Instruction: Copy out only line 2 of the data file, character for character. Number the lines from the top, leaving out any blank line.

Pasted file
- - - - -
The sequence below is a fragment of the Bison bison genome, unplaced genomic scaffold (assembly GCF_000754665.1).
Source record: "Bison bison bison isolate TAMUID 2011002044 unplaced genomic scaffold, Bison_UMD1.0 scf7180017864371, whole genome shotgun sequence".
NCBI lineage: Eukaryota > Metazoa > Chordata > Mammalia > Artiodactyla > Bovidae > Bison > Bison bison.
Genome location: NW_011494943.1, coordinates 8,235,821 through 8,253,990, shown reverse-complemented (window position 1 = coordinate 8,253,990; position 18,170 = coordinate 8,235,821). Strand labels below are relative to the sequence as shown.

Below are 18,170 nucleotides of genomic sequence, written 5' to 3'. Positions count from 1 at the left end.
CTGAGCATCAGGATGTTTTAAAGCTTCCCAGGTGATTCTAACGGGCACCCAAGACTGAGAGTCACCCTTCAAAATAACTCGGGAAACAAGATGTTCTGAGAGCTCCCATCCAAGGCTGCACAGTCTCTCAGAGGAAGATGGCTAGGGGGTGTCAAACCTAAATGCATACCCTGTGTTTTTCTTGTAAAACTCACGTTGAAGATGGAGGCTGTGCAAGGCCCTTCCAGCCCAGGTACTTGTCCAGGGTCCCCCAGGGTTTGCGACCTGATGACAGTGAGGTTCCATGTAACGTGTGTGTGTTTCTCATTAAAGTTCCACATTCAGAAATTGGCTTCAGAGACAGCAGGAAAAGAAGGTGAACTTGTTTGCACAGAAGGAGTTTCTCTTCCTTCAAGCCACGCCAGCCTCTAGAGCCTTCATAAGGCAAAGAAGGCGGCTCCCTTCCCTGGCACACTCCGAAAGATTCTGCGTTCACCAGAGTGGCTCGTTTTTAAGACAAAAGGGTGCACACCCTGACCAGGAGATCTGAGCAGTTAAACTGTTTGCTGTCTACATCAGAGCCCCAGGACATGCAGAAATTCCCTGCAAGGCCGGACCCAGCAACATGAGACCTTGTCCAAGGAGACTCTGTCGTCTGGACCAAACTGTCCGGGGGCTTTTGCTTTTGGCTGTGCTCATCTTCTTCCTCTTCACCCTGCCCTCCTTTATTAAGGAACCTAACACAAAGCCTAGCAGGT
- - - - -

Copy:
Source record: "Bison bison bison isolate TAMUID 2011002044 unplaced genomic scaffold, Bison_UMD1.0 scf7180017864371, whole genome shotgun sequence".